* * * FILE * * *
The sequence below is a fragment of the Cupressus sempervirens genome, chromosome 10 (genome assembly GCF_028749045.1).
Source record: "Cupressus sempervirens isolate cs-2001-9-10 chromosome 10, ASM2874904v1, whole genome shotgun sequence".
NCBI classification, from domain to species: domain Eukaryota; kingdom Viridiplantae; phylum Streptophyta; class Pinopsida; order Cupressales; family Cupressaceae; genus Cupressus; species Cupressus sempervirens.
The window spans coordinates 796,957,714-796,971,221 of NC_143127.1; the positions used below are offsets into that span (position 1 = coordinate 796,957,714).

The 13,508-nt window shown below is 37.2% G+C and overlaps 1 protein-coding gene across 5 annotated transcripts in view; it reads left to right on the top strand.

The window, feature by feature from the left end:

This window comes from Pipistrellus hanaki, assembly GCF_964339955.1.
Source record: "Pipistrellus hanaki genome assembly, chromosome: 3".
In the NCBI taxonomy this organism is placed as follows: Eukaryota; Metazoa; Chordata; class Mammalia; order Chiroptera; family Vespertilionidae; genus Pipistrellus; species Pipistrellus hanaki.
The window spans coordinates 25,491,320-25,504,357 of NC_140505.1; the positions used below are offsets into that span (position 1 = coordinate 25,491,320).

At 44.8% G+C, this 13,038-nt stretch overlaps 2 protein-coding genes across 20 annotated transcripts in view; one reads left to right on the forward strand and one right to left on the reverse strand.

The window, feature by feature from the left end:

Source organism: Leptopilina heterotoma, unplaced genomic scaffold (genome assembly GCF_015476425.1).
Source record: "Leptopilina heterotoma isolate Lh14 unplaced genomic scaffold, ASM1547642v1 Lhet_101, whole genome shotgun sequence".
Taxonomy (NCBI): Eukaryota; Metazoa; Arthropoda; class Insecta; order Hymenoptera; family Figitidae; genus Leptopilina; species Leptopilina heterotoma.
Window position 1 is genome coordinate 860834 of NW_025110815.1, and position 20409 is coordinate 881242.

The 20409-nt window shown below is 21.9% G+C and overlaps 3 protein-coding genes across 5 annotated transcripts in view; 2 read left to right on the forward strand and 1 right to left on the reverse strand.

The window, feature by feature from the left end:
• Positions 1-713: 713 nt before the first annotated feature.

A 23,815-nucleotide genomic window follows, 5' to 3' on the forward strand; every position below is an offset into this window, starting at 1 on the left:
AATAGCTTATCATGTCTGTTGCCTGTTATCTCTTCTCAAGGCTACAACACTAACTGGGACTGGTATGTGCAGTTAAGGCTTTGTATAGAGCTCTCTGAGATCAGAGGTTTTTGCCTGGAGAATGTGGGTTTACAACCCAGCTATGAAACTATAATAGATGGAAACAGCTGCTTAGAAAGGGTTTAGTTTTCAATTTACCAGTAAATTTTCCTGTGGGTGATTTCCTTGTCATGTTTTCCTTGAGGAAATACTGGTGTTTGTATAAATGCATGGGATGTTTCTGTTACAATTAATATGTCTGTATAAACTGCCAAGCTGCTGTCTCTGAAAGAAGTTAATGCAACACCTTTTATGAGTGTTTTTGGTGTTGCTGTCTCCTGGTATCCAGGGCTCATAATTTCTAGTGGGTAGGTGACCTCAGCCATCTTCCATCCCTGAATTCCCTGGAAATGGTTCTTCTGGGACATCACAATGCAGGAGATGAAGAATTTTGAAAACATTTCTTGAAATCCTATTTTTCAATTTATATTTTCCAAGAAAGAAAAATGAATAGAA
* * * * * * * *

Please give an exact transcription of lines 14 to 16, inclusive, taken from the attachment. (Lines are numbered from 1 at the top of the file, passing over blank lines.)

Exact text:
Source record: "Leptopilina heterotoma isolate Lh14 unplaced genomic scaffold, ASM1547642v1 Lhet_101, whole genome shotgun sequence".
Taxonomy (NCBI): Eukaryota; Metazoa; Arthropoda; class Insecta; order Hymenoptera; family Figitidae; genus Leptopilina; species Leptopilina heterotoma.
Window position 1 is genome coordinate 860834 of NW_025110815.1, and position 20409 is coordinate 881242.